A good Basis of Estimate (BoE) starts with a quality WBS, as is everything in project management. It's the documentation of how a time or cost estimate was produced for each lowest level (work package) of the WBS.
Minimally it should include
- the method used for estimating,
- assumptions taken,
- who made the estimate,
- specific cost figures used (eg internal hour rates or external consultants fees etc.),
- possible risks involved (with the worst case estimate, see below)
In short, it should be the proof you made a reliable estimate for the project, based upon the information known at the time.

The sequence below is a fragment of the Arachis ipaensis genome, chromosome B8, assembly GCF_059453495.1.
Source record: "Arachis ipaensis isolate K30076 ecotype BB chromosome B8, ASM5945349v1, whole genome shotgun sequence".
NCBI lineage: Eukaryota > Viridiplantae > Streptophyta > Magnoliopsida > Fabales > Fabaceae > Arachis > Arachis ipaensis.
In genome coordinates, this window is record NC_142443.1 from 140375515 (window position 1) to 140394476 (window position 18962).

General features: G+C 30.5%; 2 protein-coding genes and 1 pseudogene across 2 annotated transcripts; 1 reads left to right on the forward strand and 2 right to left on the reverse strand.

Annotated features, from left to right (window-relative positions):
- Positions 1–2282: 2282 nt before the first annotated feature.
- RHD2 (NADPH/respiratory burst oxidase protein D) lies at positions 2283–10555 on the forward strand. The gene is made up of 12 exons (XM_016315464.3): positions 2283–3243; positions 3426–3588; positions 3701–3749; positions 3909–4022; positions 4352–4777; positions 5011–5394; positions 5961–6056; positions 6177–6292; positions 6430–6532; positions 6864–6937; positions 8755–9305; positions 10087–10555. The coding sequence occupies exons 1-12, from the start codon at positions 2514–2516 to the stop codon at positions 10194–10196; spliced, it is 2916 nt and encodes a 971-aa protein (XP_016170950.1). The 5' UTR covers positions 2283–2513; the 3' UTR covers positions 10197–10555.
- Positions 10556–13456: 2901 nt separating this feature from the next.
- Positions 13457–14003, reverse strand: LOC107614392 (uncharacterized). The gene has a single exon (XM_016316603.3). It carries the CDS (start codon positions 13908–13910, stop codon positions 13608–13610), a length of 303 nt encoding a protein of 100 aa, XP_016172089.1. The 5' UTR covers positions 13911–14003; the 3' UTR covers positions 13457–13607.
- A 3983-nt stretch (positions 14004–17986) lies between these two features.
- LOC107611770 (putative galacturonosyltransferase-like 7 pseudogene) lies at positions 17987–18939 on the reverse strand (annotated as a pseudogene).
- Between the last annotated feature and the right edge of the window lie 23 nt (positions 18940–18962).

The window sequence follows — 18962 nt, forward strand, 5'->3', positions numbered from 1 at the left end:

All work packages should be included; rolling up those cost figures (higher level WBS elements) together with management and contingecy reserves will be the project's Budget.
I've seen BoE documents of government agencies like NASA that have much higher requirements for their BoE (like probablity distribution for each WBS element) and require lots of additional documentation and multiple estimating techniques. But for my type of projects the above will do.
Regarding the method for estimating, there are ofcourse many possibilities. The ones I use most often are
- Historical data: comparing the work packages with data from similar projects
- Breaking down the Work Package into its tasks and estimating each task
Ideally you should work with estimate ranges, taking into account uncertainty and hence schedule risk. Some use PERT, but I stick with Most likely - Worst Case.